The Monarch butterfly Rainbow symbol represents important symbolism for trans people, representing metamorphosis. For gay men it is perhaps a little more poetic, evoking the glamorous beauty of the butterfly’s wings being hidden in a drab pupae, according to Meghan Hibicke, a Postdoctoral Researcher at Louisiana State University Health Sciences Center New Orleans.

But for LACCD students it is above all a symbol of safe spaces.

Agredano-Lozano noted that ‘wrap-around’ services is an absolute must. “Each student we have is different,” he said. “We need to account for LGBTQ+ students who are DACA students, or ex-offenders released from prison, or military veterans, or just homeless youth who wish to succeed.”

“We also need to adapt as a college community to the changing needs of our students. For example, on some campuses a ‘Gay-Straight Alliance’ club is now a ‘Gender-Sexuality Awareness’ club,” he said.

Agredano-Lozano, who started with the LACCD in 2001, marveled at the ever evolving landscape for LGBTQ+ equality and rights along with a wider acceptance societally for LGBTQ+ people. For example he pointed to the end of ‘Don’t ask-Don’t tell which allowed for open military service for lesbian and gay servicemembers. Then the 2015 Supreme Court decision Obergefell v. Hodges which made same-sex marriage a legal right, finally having President Joe Biden order the end to a ban on transgender military service as well as reestablishing other trans rights that had been eliminated by the previous presidency of Donald Trump.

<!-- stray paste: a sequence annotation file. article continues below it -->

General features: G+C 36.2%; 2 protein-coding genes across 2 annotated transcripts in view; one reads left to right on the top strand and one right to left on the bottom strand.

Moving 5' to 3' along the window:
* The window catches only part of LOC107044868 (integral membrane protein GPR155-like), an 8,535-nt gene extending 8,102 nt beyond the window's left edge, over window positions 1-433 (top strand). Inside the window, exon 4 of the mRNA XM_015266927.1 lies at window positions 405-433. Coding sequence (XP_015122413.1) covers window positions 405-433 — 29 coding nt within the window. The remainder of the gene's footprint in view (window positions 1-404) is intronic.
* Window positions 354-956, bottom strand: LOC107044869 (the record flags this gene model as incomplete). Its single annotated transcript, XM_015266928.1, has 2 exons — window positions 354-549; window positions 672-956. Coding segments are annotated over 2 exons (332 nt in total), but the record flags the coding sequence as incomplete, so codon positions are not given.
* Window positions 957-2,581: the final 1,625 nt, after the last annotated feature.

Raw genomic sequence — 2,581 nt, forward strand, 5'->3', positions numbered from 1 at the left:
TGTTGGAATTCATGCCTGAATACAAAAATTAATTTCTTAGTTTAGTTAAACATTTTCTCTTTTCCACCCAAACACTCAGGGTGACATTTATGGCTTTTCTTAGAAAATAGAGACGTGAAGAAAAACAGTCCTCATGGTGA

But he cautions, there is still a long path forward such as one day having an Equality Act passed to protect LGBTQ+ Americans. He also acknowledged the challenges that he and other LACCD faculty and staff face in broadening the scope of their focus to be more inclusive of gender non-binary and gender fluid students.

Agredano-Lozano sees progress as organic growth, tracking from his earliest days dealing with no to limited visibility for LGBTQ+ students and his teaching just the one course of Queer Literature to encompassing a full slate- Chicano Studies, Queer Studies, LGBTQ+ history, and working hard to expand student clubs addressing multiple needs.

He is most proud of the ‘Butterfly’ safe zones for students which he sees boosting students academically as well as supporting their personal well-being.

Felipe Agredano-Lozano, LACCD faculty picture

“One of the areas that LACCD has really taken a leading role with is our Health Centers,” he said. Access to medical care for LGBTQ+ students is critical he noted. He also pointed with pride at the relationship that the LACCD has built with the Los Angeles LGBT Center which provides additional resources for the LGBTQ+ students.